If you or someone you know has a rotator cuff tear or impingement, the first step is usually conservative treatment. A primary care provider may take imaging (x-rays, MRIs, etc.) to understand the extent of the injury, and commonly refers out to physical therapy. In physical therapy, pain management and movement training are initiated to allow for appropriate tissue healing and safe strengthening to prevent future injury. If conservative treatment fails or the injury is severe, surgery may be an option. Surgeons can fix a tear and/or increase the space between the humerus and acromion to eliminate pinching. Physical therapy is recommended after surgery as well to promote optimal tissue healing and strengthening to prevent future injury.

Depending on severity, people receiving care for overuse injuries can return to normal activities in about four to six months. Tendons and ligaments may take up to 10-12 months to return to 90% of their original strength, so patients should continue to rehabilitate even after discharge from physical therapy and return to prior level of function gradually.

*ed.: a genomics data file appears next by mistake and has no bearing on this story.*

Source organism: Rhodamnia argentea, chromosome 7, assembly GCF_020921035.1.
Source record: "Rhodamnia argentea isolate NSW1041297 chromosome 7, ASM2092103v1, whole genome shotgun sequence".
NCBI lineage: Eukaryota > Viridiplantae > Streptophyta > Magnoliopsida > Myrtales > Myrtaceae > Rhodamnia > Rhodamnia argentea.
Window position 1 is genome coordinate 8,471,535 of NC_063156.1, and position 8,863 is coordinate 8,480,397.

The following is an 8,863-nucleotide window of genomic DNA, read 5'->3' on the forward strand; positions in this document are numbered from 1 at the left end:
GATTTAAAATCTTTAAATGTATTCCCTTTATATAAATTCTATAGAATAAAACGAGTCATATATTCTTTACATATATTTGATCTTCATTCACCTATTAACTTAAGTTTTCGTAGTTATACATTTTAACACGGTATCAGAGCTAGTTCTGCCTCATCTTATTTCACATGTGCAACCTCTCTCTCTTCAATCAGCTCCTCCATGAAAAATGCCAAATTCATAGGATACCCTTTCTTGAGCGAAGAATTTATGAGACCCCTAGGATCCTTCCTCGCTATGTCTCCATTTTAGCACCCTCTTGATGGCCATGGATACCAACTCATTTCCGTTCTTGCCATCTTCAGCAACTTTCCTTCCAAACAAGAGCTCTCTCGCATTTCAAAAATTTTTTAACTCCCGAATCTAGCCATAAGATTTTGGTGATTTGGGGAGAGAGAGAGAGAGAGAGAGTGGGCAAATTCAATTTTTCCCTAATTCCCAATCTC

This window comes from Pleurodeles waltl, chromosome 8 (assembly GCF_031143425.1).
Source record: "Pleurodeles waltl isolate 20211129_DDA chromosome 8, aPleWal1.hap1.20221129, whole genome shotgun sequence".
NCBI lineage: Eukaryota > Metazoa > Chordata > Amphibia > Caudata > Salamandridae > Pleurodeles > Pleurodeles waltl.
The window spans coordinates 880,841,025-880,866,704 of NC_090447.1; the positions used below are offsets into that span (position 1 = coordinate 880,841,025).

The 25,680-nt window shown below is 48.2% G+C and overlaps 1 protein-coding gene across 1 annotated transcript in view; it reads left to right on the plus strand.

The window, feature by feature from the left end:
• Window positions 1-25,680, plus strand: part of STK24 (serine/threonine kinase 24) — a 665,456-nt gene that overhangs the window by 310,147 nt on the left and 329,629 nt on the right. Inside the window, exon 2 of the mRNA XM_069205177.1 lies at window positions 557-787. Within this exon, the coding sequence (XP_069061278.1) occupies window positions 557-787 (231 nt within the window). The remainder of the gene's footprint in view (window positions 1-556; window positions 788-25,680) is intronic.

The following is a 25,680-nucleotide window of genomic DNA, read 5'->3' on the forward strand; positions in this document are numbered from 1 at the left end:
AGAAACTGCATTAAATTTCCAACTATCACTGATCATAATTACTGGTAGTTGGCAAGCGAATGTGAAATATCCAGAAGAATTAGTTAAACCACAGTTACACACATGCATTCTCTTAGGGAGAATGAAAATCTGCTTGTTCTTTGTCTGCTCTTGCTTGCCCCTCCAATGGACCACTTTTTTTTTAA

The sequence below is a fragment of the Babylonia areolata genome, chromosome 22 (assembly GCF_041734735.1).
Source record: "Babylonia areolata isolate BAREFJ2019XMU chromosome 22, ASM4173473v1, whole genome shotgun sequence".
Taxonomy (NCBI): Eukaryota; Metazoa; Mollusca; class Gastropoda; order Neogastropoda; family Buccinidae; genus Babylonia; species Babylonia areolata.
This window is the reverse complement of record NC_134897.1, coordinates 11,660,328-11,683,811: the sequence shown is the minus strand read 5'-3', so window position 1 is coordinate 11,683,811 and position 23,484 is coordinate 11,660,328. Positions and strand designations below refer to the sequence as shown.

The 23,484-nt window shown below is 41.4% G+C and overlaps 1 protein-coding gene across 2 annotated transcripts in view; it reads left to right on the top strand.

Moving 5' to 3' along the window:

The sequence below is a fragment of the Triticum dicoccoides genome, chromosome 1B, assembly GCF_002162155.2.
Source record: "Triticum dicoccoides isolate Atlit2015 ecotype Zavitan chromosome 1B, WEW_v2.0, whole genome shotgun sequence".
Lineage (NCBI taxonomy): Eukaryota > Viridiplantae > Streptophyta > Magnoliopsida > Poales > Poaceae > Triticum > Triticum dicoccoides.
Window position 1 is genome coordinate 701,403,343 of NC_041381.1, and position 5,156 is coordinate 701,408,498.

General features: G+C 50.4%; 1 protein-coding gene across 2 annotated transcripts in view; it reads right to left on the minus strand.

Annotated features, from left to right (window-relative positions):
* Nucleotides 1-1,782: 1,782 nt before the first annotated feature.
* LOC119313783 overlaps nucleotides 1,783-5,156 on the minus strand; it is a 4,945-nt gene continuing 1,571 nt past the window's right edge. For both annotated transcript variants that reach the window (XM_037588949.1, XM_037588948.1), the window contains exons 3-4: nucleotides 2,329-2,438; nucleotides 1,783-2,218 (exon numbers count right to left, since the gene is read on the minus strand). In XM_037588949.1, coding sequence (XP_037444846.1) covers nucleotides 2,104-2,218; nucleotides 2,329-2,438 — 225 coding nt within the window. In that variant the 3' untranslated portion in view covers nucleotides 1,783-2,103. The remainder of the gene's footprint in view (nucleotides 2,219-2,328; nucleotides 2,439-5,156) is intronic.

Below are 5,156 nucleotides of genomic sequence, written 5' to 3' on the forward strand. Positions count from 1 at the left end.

Rotator cuff injuries are common in all age groups and can have a serious impact on arm function and quality of life. Prevention through appropriate exercise and a healthy lifestyle are integral for anyone participating in repetitive and/or overhead activities. If someone does sustain an injury, physical therapy (and sometimes surgery) can get them back to function in a reasonable amount of time. These injuries are some of the most commonly researched and treated, and health professionals are more than prepared to treat any dysfunction. The key is to work on prevention strategies and check in with a health care provider at the first suspicion of dysfunction. Now, who’s up for a game of catch?